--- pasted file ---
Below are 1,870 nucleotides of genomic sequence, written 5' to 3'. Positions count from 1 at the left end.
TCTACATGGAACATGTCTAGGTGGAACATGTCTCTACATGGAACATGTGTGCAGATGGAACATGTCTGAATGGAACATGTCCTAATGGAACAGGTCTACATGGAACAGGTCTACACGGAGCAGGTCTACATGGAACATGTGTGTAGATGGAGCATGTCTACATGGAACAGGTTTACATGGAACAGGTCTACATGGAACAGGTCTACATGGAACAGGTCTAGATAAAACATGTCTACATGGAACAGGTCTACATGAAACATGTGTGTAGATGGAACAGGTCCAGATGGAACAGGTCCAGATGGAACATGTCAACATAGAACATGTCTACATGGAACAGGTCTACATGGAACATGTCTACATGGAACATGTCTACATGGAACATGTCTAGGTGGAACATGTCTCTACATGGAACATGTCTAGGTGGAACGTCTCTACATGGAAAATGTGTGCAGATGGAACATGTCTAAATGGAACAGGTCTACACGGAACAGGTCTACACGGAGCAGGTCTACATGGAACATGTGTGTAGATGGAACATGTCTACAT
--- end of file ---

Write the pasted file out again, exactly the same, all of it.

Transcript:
Below are 1,870 nucleotides of genomic sequence, written 5' to 3'. Positions count from 1 at the left end.
TCTACATGGAACATGTCTAGGTGGAACATGTCTCTACATGGAACATGTGTGCAGATGGAACATGTCTGAATGGAACATGTCCTAATGGAACAGGTCTACATGGAACAGGTCTACACGGAGCAGGTCTACATGGAACATGTGTGTAGATGGAGCATGTCTACATGGAACAGGTTTACATGGAACAGGTCTACATGGAACAGGTCTACATGGAACAGGTCTAGATAAAACATGTCTACATGGAACAGGTCTACATGAAACATGTGTGTAGATGGAACAGGTCCAGATGGAACAGGTCCAGATGGAACATGTCAACATAGAACATGTCTACATGGAACAGGTCTACATGGAACATGTCTACATGGAACATGTCTACATGGAACATGTCTAGGTGGAACATGTCTCTACATGGAACATGTCTAGGTGGAACGTCTCTACATGGAAAATGTGTGCAGATGGAACATGTCTAAATGGAACAGGTCTACACGGAACAGGTCTACACGGAGCAGGTCTACATGGAACATGTGTGTAGATGGAACATGTCTACAT